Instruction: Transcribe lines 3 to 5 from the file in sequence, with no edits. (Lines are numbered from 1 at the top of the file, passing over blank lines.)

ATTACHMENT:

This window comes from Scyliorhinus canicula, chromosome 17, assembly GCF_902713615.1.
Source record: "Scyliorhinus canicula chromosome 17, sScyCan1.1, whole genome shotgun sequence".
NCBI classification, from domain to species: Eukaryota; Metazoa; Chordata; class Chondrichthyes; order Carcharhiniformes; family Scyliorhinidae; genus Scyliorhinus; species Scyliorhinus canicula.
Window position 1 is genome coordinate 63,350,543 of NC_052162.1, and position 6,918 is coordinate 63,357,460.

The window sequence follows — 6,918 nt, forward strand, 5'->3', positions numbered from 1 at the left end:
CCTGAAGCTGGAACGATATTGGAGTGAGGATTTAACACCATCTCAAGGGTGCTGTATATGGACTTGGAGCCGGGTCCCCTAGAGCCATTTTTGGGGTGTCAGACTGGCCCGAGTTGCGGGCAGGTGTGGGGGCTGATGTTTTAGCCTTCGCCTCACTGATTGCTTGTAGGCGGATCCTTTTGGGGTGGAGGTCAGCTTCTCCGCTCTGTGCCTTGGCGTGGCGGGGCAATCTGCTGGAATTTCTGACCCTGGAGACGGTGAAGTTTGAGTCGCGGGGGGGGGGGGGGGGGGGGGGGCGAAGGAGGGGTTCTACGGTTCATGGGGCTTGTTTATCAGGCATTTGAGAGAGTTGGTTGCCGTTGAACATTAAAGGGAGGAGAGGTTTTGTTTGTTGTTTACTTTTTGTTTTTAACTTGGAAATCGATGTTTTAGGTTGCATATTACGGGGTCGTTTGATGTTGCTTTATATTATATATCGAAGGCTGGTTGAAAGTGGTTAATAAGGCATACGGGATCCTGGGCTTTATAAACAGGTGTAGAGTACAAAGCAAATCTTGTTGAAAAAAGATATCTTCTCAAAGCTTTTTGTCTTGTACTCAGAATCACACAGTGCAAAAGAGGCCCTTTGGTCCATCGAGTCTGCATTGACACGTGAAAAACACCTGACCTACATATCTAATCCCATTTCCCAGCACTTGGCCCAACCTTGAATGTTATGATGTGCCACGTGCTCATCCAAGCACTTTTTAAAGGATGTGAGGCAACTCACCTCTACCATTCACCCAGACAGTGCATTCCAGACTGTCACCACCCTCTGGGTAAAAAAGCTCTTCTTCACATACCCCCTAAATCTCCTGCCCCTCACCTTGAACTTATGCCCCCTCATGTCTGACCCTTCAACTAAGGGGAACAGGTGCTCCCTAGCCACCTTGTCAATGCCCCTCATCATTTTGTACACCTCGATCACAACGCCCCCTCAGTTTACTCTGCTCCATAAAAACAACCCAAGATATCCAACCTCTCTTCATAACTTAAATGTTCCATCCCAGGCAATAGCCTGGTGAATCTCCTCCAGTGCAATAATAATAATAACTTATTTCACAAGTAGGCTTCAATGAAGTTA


NCBI classification, from domain to species: Eukaryota; Metazoa; Chordata; class Chondrichthyes; order Carcharhiniformes; family Scyliorhinidae; genus Scyliorhinus; species Scyliorhinus canicula.
Window position 1 is genome coordinate 63,350,543 of NC_052162.1, and position 6,918 is coordinate 63,357,460.

The window sequence follows — 6,918 nt, forward strand, 5'->3', positions numbered from 1 at the left end: